Clashes intensify south of Idlib, Syrian regime claims advance

COMPILED FROM WIRE SERVICES
ISTANBUL
Published 29.07.2019 16:05
This file photo dated July 28, 2019 shows black smoke rising from a residential area following an Assad regime air strike in Ariha, Idlib, northwestern Syria. (AA Photo)
This file photo dated July 28, 2019 shows black smoke rising from a residential area following an Assad regime air strike in Ariha, Idlib, northwestern Syria. (AA Photo)

Media outlets close to the Assad regime troops have scored advances on the ground in the northwest, seizing a hilltop village and a nearby town from insurgents.

The advances in the northern Hama countryside just south of Idlib province are the first in weeks, breaking a stalemate in the regime forces' offensive against the country's last rebel stronghold.

Syria's Central Military Media say troops captured the Tal Malah village and the nearby town of Jibeen on Monday after fierce confrontations with militants entrenched in the area.

The Syrian Observatory for Human Rights reported the advances, saying the troops were able to seize the territory after militant groups withdrew, following intense air and ground shelling.

The area has changed hands several times in the past weeks in the offensive which began late April.

A rebel commander in the area confirmed opposition fighters had withdrawn from Jibeen after heavy bombardment.

The pro-regime al-Watan newspaper said the Syrian army had advanced in the area as Syrian and Russian warplanes targeted militant positions and after several days of preparatory fire.

Meanwhile, at least seven civilians were killed in Syrian and Russian air strikes targeting Kafr Zita town center and Latmeen village located near the area where clashes are taking place.

More than 400 civilians have been confirmed killed in the escalation of violence in northwestern Syria over the last three months and more than 440,000 displaced, the U.N. Office for the Coordination of Humanitarian Affairs said last week.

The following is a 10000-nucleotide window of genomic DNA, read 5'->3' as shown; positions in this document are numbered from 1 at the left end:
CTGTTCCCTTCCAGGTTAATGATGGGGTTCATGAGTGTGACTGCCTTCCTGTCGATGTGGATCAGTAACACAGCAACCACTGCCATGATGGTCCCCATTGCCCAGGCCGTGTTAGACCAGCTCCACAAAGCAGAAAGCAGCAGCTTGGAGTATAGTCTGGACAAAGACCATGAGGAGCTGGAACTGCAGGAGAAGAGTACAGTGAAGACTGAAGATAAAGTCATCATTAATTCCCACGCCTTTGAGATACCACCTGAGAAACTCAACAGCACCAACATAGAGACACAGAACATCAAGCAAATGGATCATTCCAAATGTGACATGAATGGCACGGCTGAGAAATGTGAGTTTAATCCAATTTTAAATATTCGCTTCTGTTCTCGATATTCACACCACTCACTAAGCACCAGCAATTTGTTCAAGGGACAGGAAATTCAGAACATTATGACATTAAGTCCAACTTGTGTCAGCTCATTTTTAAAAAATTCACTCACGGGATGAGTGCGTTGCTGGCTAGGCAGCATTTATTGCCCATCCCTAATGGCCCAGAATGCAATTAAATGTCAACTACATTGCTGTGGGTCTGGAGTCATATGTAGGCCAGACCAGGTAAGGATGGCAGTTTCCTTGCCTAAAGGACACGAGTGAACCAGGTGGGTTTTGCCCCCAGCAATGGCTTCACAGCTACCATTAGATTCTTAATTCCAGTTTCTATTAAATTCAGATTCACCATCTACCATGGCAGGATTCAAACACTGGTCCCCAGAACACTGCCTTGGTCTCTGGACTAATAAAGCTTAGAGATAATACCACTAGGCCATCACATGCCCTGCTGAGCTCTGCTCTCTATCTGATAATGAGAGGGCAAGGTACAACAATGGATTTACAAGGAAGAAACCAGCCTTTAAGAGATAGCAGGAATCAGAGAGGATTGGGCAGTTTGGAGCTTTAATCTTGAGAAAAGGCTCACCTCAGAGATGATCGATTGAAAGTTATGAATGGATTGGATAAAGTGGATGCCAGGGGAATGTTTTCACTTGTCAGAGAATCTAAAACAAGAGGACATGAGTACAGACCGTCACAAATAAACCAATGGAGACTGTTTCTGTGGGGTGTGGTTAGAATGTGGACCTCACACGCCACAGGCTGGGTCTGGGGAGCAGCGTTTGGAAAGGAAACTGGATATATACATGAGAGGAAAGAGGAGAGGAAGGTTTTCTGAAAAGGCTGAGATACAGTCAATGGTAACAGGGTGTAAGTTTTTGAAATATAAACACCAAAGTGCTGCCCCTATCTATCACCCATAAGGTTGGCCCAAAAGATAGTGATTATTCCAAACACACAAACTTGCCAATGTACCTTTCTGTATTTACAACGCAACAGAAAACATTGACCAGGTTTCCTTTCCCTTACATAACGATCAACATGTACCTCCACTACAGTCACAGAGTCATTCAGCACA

Ongoing shelling and air strikes included the use of "indiscriminate weapons, such as barrel bombs", it said. The use of these weapons, which are dropped from helicopters, by the Syrian regime forces has been widely recorded in the eight-year conflict.

The targeted area is part of the last major foothold of the rebellion against Bashar al-Assad, who has vowed to take back "every inch" of Syria. However, his side has failed to make significant gains during the latest campaign.

The Idlib area of the northwest is dominated by Tahrir al-Sham, the terrorist group formerly known as the Nusra Front. It is proscribed as a terrorist group by the U.N. Security Council. Groups backed by Turkey also have a presence in the area.

The regime has described its operations as a response to militant violations of ceasefire agreements.

Turkey and Russia agreed last September to turn Idlib into a de-escalation zone in which acts of aggression are expressly prohibited. The Syrian regime, however, has consistently broken the terms of the cease-fire, launching frequent attacks inside the de-escalation zone.

In the Syrian regime's airstrike campaign, backed by ally Russia, warplanes have targeted medical centers, water plants and residential areas, in what the U.N. and rights groups call a deliberate campaign that amounts to war crimes.

Most of the civilians living in the rebel stronghold have already been displaced by other bouts of violence, and have chosen not to live in regime-captured areas.

Over the last three years, the regime regained control of most of the territories that were initially seized by the opposition in the early days of the civil conflict — now in its 9th year.

Those military victories, backed by Russian airpower and Iranian-backed militias on the ground, followed intense military campaigns and tight sieges that forced those opposed to surrender and move north.

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